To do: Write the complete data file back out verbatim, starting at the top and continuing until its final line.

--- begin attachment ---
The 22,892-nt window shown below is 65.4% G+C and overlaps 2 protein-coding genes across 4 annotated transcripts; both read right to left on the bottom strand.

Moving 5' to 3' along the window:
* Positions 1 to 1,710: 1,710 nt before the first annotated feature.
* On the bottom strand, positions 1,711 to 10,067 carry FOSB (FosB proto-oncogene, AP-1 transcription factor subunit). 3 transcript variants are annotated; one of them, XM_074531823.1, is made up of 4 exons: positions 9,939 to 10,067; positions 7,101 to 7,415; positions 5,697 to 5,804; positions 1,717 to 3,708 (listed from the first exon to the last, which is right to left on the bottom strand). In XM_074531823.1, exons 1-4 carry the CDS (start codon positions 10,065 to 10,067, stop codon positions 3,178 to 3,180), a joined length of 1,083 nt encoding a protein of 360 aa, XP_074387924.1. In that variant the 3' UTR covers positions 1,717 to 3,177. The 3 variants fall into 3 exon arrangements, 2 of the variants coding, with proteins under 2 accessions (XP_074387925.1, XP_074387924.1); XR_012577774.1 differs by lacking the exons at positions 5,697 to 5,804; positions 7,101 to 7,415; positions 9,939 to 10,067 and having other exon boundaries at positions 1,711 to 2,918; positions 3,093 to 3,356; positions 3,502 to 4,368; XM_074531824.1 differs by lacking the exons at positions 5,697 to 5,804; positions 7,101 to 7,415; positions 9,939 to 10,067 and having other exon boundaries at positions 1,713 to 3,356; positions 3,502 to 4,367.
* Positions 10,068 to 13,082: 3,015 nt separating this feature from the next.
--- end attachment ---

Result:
The 22,892-nt window shown below is 65.4% G+C and overlaps 2 protein-coding genes across 4 annotated transcripts; both read right to left on the bottom strand.

Moving 5' to 3' along the window:
* Positions 1 to 1,710: 1,710 nt before the first annotated feature.
* On the bottom strand, positions 1,711 to 10,067 carry FOSB (FosB proto-oncogene, AP-1 transcription factor subunit). 3 transcript variants are annotated; one of them, XM_074531823.1, is made up of 4 exons: positions 9,939 to 10,067; positions 7,101 to 7,415; positions 5,697 to 5,804; positions 1,717 to 3,708 (listed from the first exon to the last, which is right to left on the bottom strand). In XM_074531823.1, exons 1-4 carry the CDS (start codon positions 10,065 to 10,067, stop codon positions 3,178 to 3,180), a joined length of 1,083 nt encoding a protein of 360 aa, XP_074387924.1. In that variant the 3' UTR covers positions 1,717 to 3,177. The 3 variants fall into 3 exon arrangements, 2 of the variants coding, with proteins under 2 accessions (XP_074387925.1, XP_074387924.1); XR_012577774.1 differs by lacking the exons at positions 5,697 to 5,804; positions 7,101 to 7,415; positions 9,939 to 10,067 and having other exon boundaries at positions 1,711 to 2,918; positions 3,093 to 3,356; positions 3,502 to 4,368; XM_074531824.1 differs by lacking the exons at positions 5,697 to 5,804; positions 7,101 to 7,415; positions 9,939 to 10,067 and having other exon boundaries at positions 1,713 to 3,356; positions 3,502 to 4,367.
* Positions 10,068 to 13,082: 3,015 nt separating this feature from the next.